Do you know the best sources of carbohydrates?

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There are lots of diets out there right now, including those featuring “low-carb” options. Cutting back on carbohydrates is not necessarily a bad thing. Cutting back or cutting out refined carbohydrates reaps health benefits, but before you decide to cut carbs, make sure you understand the different types.

Sugar, starch and fiber are all forms of carbohydrates, effecting you in different ways. There are “simple carbohydrates” and “complex carbohydrates.”

Simple carbohydrates are essentially sugars that are broken down quickly, resulting in short bursts of energy and spikes in blood sugar followed by a drop in blood sugar which leaves you hungry and craving more. Simple carbohydrates are found in fruit, dairy, products with added sugars, and products made from refined grains.

The best sources of simple carbohydrates are from natural sugars found in fruit and dairy. Simple carbohydrates from added sugars, however, can have negative health effects as added sugar has been shown to increase your risk for obesity, diabetes, heart disease and fatty liver disease and offers no nutritional benefit.

Refined grains such as white bread, white pasta and baked goods are made from flour that has been “refined” or “enriched,” which means the fiber and vitamins have been stripped away from the wheat kernel. Refined carbohydrates are associated with chronic illnesses. Due to increased consumption of processed foods made with refined grains, researchers have seen a spike in obesity and diabetes in adults and children.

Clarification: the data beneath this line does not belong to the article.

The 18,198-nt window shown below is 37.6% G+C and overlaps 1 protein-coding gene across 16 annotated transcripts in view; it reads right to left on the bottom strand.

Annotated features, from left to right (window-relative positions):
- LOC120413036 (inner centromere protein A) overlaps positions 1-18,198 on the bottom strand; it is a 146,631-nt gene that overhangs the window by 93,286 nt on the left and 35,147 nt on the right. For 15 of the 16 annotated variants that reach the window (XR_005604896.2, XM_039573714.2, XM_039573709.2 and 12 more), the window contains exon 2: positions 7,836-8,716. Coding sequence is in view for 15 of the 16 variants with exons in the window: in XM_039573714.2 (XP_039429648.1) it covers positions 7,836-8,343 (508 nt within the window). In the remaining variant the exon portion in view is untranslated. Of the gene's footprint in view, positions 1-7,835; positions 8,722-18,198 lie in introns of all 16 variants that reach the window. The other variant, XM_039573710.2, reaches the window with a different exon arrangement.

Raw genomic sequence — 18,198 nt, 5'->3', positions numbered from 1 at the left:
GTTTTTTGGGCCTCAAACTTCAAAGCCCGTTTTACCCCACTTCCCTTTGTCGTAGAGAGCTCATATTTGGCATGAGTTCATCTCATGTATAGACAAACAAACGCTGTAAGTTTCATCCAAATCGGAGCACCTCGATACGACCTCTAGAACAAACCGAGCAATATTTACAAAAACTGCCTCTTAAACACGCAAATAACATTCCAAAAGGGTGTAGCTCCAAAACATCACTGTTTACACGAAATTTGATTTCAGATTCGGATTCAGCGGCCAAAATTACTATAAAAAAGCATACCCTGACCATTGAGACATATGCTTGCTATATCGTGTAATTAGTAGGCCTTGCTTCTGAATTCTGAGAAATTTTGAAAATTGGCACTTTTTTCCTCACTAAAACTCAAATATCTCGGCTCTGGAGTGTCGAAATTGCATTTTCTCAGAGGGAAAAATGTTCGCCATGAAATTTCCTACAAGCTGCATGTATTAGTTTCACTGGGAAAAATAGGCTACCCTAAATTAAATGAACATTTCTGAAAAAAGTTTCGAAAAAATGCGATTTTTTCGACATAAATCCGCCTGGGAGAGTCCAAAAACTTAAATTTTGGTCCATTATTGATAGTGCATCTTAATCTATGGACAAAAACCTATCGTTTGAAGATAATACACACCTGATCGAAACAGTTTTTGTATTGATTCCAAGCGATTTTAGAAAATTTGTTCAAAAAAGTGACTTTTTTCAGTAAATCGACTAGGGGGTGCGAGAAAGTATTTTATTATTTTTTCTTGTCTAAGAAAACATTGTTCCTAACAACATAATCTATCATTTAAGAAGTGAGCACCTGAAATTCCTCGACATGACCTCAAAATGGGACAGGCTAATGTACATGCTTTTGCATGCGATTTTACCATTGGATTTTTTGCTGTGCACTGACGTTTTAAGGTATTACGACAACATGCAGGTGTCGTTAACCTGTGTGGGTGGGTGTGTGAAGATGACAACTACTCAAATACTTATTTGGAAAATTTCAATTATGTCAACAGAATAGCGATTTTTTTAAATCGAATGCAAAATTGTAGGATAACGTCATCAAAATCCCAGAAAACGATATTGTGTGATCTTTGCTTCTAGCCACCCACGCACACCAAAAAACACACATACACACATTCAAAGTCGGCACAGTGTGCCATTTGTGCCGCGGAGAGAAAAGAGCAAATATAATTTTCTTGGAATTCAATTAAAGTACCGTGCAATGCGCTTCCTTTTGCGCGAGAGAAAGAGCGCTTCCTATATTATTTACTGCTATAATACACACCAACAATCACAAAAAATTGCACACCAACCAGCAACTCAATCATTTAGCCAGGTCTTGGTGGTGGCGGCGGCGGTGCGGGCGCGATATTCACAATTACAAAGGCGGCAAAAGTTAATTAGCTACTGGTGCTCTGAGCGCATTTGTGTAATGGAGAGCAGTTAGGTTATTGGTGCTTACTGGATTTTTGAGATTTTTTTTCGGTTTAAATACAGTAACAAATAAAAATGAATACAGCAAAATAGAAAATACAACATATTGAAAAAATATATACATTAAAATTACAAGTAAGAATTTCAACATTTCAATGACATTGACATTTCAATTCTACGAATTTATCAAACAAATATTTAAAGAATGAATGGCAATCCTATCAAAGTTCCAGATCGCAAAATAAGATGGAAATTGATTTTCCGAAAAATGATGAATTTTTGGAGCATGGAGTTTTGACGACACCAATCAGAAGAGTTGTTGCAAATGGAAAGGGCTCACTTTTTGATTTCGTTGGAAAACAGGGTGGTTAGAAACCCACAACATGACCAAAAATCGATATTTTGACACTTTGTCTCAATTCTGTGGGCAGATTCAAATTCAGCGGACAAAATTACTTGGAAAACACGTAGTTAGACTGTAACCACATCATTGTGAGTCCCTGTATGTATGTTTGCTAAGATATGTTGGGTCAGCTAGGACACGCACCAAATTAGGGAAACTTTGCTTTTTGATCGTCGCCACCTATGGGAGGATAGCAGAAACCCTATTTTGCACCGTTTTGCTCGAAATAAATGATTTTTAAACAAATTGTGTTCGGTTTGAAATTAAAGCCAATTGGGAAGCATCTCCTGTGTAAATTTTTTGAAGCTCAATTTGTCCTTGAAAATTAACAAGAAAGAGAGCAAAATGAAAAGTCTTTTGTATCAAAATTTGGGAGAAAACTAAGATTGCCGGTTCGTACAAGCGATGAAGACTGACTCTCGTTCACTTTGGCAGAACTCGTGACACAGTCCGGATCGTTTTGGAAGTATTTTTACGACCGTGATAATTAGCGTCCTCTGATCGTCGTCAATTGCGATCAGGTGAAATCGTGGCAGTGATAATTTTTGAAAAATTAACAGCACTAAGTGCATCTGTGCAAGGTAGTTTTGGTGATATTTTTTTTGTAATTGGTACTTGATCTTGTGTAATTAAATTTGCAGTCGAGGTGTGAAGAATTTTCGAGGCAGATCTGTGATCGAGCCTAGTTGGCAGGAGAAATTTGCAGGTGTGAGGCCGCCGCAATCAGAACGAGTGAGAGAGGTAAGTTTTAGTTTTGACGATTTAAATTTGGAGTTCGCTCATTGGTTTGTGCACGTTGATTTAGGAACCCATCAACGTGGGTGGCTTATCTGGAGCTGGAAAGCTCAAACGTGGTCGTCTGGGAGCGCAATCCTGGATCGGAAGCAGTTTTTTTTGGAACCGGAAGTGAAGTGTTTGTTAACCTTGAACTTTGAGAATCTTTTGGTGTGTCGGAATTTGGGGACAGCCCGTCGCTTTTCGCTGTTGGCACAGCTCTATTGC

On the other hand, complex carbohydrates are carbohydrates that naturally contain lots of fiber. Fiber moves through the digestive system slowly, keeping you fuller for longer periods of time, avoiding those spikes and dips in blood sugar that cause hunger. Fiber decreases your risk of obesity, diabetes, cancers and heart disease, as well as helps to manage blood pressure, blood sugar and cholesterol. Examples of complex carbohydrates are things like brown rice, oats, whole wheat bread, whole wheat pasta, vegetables and beans.

Nearly everything we eat contains carbohydrates. What matters most is if our carbohydrates are simple or complex carbohydrates. Net carbohydrates are how many carbohydrates break down into simple carbohydrates. This is found by examining the nutrition label and subtracting the grams of fiber from the grams of carbohydrates. It isn’t that we should never consume simple carbohydrates, but complex carbohydrates are the most important and should make up the bulk of our carbohydrate consumption. Remember, complex carbohydrates offer the fiber and the health benefits. Try out this recipe for delicious, complex carbohydrates, and support Wilson County’s sweet potato farmers.

For more information, contact Cassidy Hobbs at the N.C. Cooperative Extension, Wilson County Center at 252-237-0111 or cdhobbs3@ncsu.edu.

Roasted Garlic and Sweet Potato Soup

1 whole garlic bulb

3 teaspoons olive oil, divided

2 1/2 pounds sweet potatoes (about 4 large), peeled and cut into 1/2-inch slices

2 large onions, cut into wedges

6 cups reduced-sodium chicken broth, divided

2 tablespoons minced fresh parsley

1 tablespoon minced fresh thyme or 1 teaspoon dried thyme

1/4 teaspoon salt

1/8 teaspoon pepper

Remove papery outer skin from garlic bulb (do not peel or separate cloves). Cut top off bulb; brush with 1/2 teaspoon oil. Wrap in heavy-duty foil.

Place sweet potatoes and onions in a 15X10-inch baking pan coated with cooking spray. Drizzle with remaining oil; toss to coat.

Bake garlic and vegetables at 425 degrees for 30-35 minutes or until tender. Cool for 10-15 minutes.

Place 1 1/2 cups broth, parsley, thyme, salt and pepper in a blender. Squeeze softened garlic into mixture; cover and process until smooth. Transfer to a large saucepan.

In batches, process the sweet potatoes, onions and remaining broth until smooth; add to garlic mixture. Cook, stirring occasionally, until heated through. Yield: 10 servings (2 1/2 quarts).

Taste of Home